I heard them before I saw them. A group of kids chanting at 3.15 am just down from North Road. The were ahead of me up the hill towards Consti. Four or was it five of them? Five, six, seven, eight, they were singing, then one, two, three, four. One of the lads was waving a plastic bag in the air while he chanted. The girls, of which there were two, wore shorts and sweat tops around their hips. They stopped halfway up the hill and I walked past. One of the girls had a t-shirt on with the words ‘get naked’ written on the back. ‘Scuse me, she called out to me, have you got a lighter? She had a slight burr of a Scottish accent. Sorry, I said. No worries, said one of the boys. There were more kids outside the Why Not? club, younger than usual. One girl, a large, big-hipped girl had on a short ra-ra skirt and a t-shirt with a picture of a gremlin on the front and the word ‘STITCH’ above it.

The light was strange as I walked out. It wasn’t the usual pitch. It was yellowy like smog. The air was damp, misty. I didn’t use my torch, I didn’t need to. From the sea line an oystercatcher called out, a piping, high call.

I woke from a dream in which I was showing a stranger round my mother’s house. There were lots of different levels, and the rooms were dark and all of them were filled with tables. Empty tables that took up all the space. This is where we eat our lunch, and this is where we eat our dinner, I heard myself saying. Then we went up to the top of the house and out into the garden. I had to crawl on my belly across sticky, man-made gooey stuff to get to the grass and out into the sunlight.

Shall I apply? I can not judge what is best these days. My instincts are awry. I took a remedy this morning. It promises gold and calm. I wait.


It’s one of his. A top, a black top with casse pieds written on it in white that he bought from agnes b. in Oxford years ago. He would have it. As he would have the black leather coat we saw in that market in Amsterdam. He hasn’t worn it for ages so I thought I might. I’ve washed it in readiness but I don’t know now, not now I know what casse pieds means. It should be hyphenated. Casse-pieds. Something to do with feet, that much I did know. French always sounds and indeed looks beautiful. What did I think it meant? Something positive, up beat. No. Casse means broken. Broken feet. Put them together and it means boring, a drag, a pain in the ass. Will I still wear it? Possibly.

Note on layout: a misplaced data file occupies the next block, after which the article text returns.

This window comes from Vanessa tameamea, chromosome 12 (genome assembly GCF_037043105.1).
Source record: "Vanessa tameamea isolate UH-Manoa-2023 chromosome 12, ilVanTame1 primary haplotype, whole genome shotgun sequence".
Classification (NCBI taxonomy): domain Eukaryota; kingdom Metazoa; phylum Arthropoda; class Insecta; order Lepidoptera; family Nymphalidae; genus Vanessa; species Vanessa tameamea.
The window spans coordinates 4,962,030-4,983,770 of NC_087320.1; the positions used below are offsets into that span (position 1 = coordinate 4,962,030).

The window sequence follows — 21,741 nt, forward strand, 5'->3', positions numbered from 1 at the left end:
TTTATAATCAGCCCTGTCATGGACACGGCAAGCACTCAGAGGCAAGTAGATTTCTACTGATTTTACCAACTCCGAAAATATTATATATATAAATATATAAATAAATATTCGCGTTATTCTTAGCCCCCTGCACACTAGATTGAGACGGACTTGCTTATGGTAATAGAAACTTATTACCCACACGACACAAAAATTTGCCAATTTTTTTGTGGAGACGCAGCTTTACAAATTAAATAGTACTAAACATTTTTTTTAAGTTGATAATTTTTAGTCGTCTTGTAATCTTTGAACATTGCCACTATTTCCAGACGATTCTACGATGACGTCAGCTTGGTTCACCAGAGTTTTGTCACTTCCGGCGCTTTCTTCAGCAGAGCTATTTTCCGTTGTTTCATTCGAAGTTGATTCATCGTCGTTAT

No rain again this morning. Still so pitch black though. Driving North yesterday morning towards Ruthin we watched the morning come. I love that blue sky. A mellow, yet deep blue that slowly lightens as dawn breaks. The world is still in shadow but there is life, a promise of light. Not that dulled, coating of black that is the early, early hours. I came upon a couple talking in the street. He was standing at her front door. Had they just met? Was this a date? He stood on the pavement, she was in her doorway. I observed his body language. He stood some way away, his hands in his pockets. She was talking. She was animated, And it took like…., she was saying. I walked past the 24 hour garage and saw the smoking woman with the plastic bag coming out. This is clearly where she does her shopping but at 3.30 am? Her bag was full and there was the usual light cigarette between her fingers. Earlier, down by the harbour I’d walked down the ramp, shining my torch to light my path and had come up a figure emerging from the gloom. It gave me a start. My torch caught a glint of a row of buttons. An old army coat, headphones and long, lank hair. Was it a man or woman? I couldn’t tell. The house on St David’s Road where the woman who comes into work to do paper reviews lives was lit up. At least the front porch was. The door glass is stained and bejewelled, it’s window orange in the blackness. A police van drove up to the Pier Pressure night club and deposited an officer on the ground. He was wearing a short sleeved shirt and smiled as he jumped down. Trouble? Behind Alexandra Halls a male student got out of a taxi and a girl got out after him. He took her hand and they walked a little down the hill to his door. He opened it and stood aside ushering her in. A gallant gesture that seemed old-fashioned, a little overblown. Is this a first date? Are they first-time lovers. She walked awkwardly in her cheap shoes with their cumbersome, clumping heels. They weren’t beautiful, weren’t special but to each other perhaps they are.

Its the white page, or in this case screen that scares me. Trying to find something out of nothing. A nothing. And to make it alive, potent, worthwhile. The gallery was busy. Two big men in fleeced jackets wandered around. It was a while till I realised who they were. Guards. They were there to guard the silver. I liked the work. It is quiet, peaceful and simple, un-egotistical.

I think about it all the time. The rage of her grief, how am I to manage it? I have enough trouble regulating my own. But I do believe in talking, in ironing out through talk. It has to be done. Let me be kind. Let me be wise. Let it resolve itself for the best. The best for all.